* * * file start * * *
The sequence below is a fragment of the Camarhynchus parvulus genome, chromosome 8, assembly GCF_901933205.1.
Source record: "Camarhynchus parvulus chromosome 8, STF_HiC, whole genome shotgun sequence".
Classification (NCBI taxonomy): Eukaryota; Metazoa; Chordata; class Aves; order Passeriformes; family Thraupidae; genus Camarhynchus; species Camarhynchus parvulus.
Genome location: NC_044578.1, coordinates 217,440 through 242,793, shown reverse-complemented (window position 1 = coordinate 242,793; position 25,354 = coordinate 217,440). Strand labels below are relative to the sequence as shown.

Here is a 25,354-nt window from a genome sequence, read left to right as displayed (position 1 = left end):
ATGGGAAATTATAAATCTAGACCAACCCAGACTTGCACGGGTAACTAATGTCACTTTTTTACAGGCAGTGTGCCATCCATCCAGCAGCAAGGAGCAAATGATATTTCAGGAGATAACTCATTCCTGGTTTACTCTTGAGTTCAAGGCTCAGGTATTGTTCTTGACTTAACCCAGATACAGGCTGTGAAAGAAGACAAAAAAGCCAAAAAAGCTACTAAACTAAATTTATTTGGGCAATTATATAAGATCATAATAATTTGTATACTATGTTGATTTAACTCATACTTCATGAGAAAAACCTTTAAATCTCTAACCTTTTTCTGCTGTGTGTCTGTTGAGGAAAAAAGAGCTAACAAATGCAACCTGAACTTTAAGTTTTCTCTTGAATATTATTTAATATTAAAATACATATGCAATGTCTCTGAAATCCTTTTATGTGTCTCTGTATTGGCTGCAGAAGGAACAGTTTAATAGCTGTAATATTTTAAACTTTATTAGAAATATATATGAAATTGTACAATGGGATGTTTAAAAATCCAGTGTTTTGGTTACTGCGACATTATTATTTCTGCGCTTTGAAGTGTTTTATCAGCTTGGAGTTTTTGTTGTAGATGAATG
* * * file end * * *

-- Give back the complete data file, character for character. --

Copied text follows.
The sequence below is a fragment of the Camarhynchus parvulus genome, chromosome 8, assembly GCF_901933205.1.
Source record: "Camarhynchus parvulus chromosome 8, STF_HiC, whole genome shotgun sequence".
Classification (NCBI taxonomy): Eukaryota; Metazoa; Chordata; class Aves; order Passeriformes; family Thraupidae; genus Camarhynchus; species Camarhynchus parvulus.
Genome location: NC_044578.1, coordinates 217,440 through 242,793, shown reverse-complemented (window position 1 = coordinate 242,793; position 25,354 = coordinate 217,440). Strand labels below are relative to the sequence as shown.

Here is a 25,354-nt window from a genome sequence, read left to right as displayed (position 1 = left end):
ATGGGAAATTATAAATCTAGACCAACCCAGACTTGCACGGGTAACTAATGTCACTTTTTTACAGGCAGTGTGCCATCCATCCAGCAGCAAGGAGCAAATGATATTTCAGGAGATAACTCATTCCTGGTTTACTCTTGAGTTCAAGGCTCAGGTATTGTTCTTGACTTAACCCAGATACAGGCTGTGAAAGAAGACAAAAAAGCCAAAAAAGCTACTAAACTAAATTTATTTGGGCAATTATATAAGATCATAATAATTTGTATACTATGTTGATTTAACTCATACTTCATGAGAAAAACCTTTAAATCTCTAACCTTTTTCTGCTGTGTGTCTGTTGAGGAAAAAAGAGCTAACAAATGCAACCTGAACTTTAAGTTTTCTCTTGAATATTATTTAATATTAAAATACATATGCAATGTCTCTGAAATCCTTTTATGTGTCTCTGTATTGGCTGCAGAAGGAACAGTTTAATAGCTGTAATATTTTAAACTTTATTAGAAATATATATGAAATTGTACAATGGGATGTTTAAAAATCCAGTGTTTTGGTTACTGCGACATTATTATTTCTGCGCTTTGAAGTGTTTTATCAGCTTGGAGTTTTTGTTGTAGATGAATG